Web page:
FDA Approves Retacrit as a Biosimilar to Epogen/Procrit

It is approved for the treatment of anaemia due to effects of concomitant myelosuppressive chemotherapy

On 15 May 2018, the US Food and Drug Administration (FDA) approved Retacrit (epoetin alfa-epbx, Hospira Inc., a subsidiary of Pfizer Inc.) as a biosimilar to Epogen/Procrit (epoetin alfa, Amgen Inc.) for the treatment of anaemia due to chronic kidney disease in patients on dialysis and not on dialysis, use of zidovudine in patients with HIV infection, and the effects of concomitant myelosuppressive chemotherapy. It is also approved for the reduction of allogeneic red blood cell transfusions in patients undergoing elective, noncardiac, nonvascular surgery.

Healthcare professionals should review the prescribing information in the labelling for detailed information about the approved uses.

The approval was based on comparisons of extensive structural and functional product characterisation, animal data, human pharmacokinetic and pharmacodynamic data, clinical immunogenicity between Retacrit and US-licensed Epogen/Procrit demonstrating that Retacrit is highly similar to US-licensed Epogen/Procrit and that there are no clinically meaningful differences between the products. Retacrit has not been shown to be interchangeable with US-licensed Epogen/Procrit.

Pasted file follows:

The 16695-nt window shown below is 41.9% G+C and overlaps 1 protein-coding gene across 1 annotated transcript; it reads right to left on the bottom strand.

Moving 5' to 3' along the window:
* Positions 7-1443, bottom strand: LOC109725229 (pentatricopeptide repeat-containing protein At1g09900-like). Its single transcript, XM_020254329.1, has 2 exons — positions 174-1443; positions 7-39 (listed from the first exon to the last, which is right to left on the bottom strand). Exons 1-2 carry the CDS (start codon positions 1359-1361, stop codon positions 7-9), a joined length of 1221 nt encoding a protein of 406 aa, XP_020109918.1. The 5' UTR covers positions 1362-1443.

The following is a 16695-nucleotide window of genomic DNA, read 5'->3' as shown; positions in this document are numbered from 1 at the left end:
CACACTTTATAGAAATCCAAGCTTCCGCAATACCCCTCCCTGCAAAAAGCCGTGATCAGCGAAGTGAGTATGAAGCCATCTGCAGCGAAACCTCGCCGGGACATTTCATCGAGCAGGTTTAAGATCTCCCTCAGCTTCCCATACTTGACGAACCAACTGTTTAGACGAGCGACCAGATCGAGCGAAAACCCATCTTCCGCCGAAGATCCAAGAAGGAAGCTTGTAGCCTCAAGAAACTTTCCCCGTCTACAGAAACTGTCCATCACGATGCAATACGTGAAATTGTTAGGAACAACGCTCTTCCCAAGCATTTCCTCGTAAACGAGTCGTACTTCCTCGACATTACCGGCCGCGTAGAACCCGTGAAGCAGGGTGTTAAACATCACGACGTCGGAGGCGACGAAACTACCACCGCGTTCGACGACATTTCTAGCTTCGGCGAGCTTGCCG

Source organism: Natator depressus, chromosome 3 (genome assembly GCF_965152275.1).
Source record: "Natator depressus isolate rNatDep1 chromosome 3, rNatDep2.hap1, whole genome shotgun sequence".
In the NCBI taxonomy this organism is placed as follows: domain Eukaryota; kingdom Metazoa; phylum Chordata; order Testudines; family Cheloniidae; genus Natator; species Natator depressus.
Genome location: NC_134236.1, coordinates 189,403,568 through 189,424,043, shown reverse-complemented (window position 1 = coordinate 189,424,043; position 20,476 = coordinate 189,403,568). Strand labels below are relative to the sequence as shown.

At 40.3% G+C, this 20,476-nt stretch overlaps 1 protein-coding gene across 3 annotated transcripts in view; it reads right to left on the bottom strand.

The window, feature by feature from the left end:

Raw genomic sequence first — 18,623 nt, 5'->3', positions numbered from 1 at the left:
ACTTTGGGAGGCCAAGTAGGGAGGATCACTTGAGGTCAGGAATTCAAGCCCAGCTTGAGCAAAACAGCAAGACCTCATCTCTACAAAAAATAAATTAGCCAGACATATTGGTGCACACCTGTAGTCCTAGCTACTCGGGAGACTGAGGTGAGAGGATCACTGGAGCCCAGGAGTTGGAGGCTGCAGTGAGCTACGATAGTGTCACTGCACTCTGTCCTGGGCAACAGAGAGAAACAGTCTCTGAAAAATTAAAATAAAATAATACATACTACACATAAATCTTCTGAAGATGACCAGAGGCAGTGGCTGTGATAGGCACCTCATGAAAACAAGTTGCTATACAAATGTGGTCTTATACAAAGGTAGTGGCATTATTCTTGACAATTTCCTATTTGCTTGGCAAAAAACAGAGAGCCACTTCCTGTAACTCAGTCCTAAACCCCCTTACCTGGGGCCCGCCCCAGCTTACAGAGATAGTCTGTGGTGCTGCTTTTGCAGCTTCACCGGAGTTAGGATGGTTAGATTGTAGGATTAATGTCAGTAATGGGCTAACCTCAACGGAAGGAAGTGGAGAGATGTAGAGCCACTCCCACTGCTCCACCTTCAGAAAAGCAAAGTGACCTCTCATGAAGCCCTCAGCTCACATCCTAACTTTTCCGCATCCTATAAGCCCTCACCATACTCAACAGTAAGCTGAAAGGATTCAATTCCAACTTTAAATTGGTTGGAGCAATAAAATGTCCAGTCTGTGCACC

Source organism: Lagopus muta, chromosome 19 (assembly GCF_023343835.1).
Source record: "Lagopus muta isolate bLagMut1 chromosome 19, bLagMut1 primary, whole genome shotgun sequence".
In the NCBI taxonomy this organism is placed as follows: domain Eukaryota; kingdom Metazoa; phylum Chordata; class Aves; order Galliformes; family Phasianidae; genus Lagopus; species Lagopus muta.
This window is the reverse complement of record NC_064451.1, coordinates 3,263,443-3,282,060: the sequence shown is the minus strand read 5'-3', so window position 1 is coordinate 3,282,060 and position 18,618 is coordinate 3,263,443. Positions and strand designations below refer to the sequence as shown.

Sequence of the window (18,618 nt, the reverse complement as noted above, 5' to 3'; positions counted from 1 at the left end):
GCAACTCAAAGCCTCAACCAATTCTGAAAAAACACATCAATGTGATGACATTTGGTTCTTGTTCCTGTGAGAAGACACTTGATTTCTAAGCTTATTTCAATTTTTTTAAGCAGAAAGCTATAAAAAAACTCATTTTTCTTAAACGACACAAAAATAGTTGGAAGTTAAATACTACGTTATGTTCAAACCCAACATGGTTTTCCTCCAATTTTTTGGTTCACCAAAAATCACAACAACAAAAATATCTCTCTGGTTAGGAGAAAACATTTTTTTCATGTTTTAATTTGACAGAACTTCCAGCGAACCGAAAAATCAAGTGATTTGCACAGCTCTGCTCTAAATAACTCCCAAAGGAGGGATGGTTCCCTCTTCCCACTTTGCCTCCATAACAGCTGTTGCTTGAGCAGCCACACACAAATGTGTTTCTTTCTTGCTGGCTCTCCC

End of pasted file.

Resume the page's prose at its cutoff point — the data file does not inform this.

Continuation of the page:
Like Epogen/Procrit, the labelling for Retacrit contains a Boxed Warning to alert healthcare professionals and patients about an increased risk of death, myocardial infarction, stroke, venous thromboembolism, thrombosis of vascular access, and tumour progression or recurrence.

Healthcare professionals should report all serious adverse events suspected to be associated with the use of any medicine and device to FDA’s MedWatch Reporting System.